What is this subject about?
The course focuses on the changing American Presidency, from Woodrow Wilson to Ronald Reagan. It also explores changing rights of peoples over time – in America from the Civil War to Martin Luther King and civil rights, and the resistance to apartheid by Nelson Mandela and others in South Africa. This is contrasted with imperial domination across the world. By studying History, you learn about influential people and events in the past that have shaped the world in important ways.
What will I study over the two years?
In the first year you will study ‘In search of the American Dream: the USA, c.1917–96’, which includes President Nixon and the Watergate scandal, Kennedy’s assassination, anti-Vietnam protests, Martin Luther King and Civil Rights, Boom and Bust in the 1920s and 30s America, growth in consumerism and popular culture and media. You will also look in depth at ‘South Africa, 1948-1994, apartheid state to rainbow nation’, which includes resistance to apartheid, life in South Africa, the Soweto Uprising, Steve Biko, the African National Congress and Nelson Mandela.
In the second year you will explore ‘Britain: losing and gaining an Empire, 1763–1914’ which includes the American War of Independence, the Indian mutiny, the Suez canal in Egypt, the abolition of slavery, the scramble for Africa and British naval superiority. For coursework you will research interpretations of the reasons for the abolition of the Slave Trade in Britain in 1807.
How is the course assessed?
Assessment is 80% by examination and 20% coursework. The coursework is written in the second year. The three exam papers consist of extended writing in the form of full essay responses, source analysis and historical interpretation.
What skills will I need and develop on this course?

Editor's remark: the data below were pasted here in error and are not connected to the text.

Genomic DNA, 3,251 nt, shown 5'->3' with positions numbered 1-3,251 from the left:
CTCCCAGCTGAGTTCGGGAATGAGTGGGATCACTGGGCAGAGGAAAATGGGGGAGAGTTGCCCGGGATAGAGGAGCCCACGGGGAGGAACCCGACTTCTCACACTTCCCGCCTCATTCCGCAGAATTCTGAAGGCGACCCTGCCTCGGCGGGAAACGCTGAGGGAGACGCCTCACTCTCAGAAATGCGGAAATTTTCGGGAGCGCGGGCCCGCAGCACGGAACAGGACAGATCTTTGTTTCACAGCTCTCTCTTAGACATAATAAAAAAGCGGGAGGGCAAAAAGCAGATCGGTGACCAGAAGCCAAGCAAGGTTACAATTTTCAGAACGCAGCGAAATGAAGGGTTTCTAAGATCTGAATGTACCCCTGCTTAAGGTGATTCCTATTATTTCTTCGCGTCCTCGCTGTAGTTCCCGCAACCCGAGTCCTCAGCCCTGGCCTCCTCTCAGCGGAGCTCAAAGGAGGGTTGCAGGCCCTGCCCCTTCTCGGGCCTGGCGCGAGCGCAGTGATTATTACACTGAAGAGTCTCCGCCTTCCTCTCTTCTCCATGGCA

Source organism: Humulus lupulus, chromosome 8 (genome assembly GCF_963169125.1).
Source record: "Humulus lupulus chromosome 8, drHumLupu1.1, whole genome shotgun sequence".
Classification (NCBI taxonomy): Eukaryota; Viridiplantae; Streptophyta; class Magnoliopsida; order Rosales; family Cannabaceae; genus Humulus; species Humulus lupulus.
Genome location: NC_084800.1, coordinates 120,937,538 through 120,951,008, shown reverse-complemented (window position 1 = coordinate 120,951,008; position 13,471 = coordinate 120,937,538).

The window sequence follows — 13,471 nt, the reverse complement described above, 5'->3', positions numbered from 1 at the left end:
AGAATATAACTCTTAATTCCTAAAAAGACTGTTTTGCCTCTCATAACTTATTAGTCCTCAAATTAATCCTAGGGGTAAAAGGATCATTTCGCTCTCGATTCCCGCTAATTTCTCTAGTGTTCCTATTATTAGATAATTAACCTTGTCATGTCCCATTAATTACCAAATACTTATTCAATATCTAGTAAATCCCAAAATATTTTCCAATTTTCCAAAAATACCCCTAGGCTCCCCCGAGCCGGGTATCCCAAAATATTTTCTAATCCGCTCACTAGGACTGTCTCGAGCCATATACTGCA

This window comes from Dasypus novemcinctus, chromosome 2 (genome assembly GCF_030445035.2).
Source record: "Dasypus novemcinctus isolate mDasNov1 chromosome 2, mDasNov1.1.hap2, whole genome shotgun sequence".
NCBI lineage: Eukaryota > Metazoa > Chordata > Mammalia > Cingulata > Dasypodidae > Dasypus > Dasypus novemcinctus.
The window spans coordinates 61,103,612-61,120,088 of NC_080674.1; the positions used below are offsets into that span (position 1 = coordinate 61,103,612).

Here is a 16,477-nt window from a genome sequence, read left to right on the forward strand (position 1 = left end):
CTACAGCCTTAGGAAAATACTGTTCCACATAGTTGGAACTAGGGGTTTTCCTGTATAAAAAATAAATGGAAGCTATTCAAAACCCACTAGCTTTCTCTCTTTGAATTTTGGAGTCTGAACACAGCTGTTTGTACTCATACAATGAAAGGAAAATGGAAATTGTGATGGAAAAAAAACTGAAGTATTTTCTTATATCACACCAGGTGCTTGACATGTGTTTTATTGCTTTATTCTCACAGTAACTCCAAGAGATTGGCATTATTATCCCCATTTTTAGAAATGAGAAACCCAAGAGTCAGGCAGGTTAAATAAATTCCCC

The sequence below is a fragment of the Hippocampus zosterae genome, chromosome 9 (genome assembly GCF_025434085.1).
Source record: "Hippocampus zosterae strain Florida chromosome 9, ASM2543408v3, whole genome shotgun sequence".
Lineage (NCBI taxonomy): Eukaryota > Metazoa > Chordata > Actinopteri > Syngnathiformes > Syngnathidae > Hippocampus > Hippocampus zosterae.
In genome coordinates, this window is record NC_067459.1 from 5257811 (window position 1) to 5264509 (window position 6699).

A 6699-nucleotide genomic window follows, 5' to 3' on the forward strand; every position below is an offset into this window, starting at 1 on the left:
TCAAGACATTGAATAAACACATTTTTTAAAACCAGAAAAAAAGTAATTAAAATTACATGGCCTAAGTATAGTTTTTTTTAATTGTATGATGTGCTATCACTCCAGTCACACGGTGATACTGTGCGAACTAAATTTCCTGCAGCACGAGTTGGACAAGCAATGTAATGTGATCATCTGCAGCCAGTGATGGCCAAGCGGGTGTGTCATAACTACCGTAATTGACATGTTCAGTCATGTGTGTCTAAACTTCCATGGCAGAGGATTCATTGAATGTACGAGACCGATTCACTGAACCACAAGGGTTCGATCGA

A wide range of skills are developed during the study of history including processing and analysing information, evaluating evidence, research and investigation. You will learn to argue effectively and intelligently, while empathising with and understanding the context of the lives of people in the past. You also learn about how to find things out and how to evaluate and criticise arguments, interpretations and ideas.
What can the course lead to in terms of higher education and future careers?
History is excellent preparation for a large variety of degree courses, including History, Law, English, and Politics. A very wide range of career options are open to history students including Journalism and the Media, Publishing, the Civil Service, Local Government, Education, Business (manufacturing, retailing and other services), the Armed Forces and many other opportunities. Studying History broadens the mind and gives you valuable research, communication and analytical skills which employers and universities really value.
What are the formal entry requirements for this course?
Aside from the general criteria that the college requires, you will need to achieve a minimum of:
• Grade 4 in GCSE English Language
• Grade 4 in GCSE History
You may still be accepted if you did not study History for GCSE provided you can show evidence of good academic achievement in other subjects.
Subject combination advice
Subject combination advice:
History is a firm foundation for many academic courses and career choices, highly valued by universities and employers for its strong academic base and the communication and analytical skills it develops. It works well with most subjects, with no prohibited combinations. It combines particularly well with Sociology, Politics, Economics, Classics, Philosophy, English, Modern Languages and Psychology.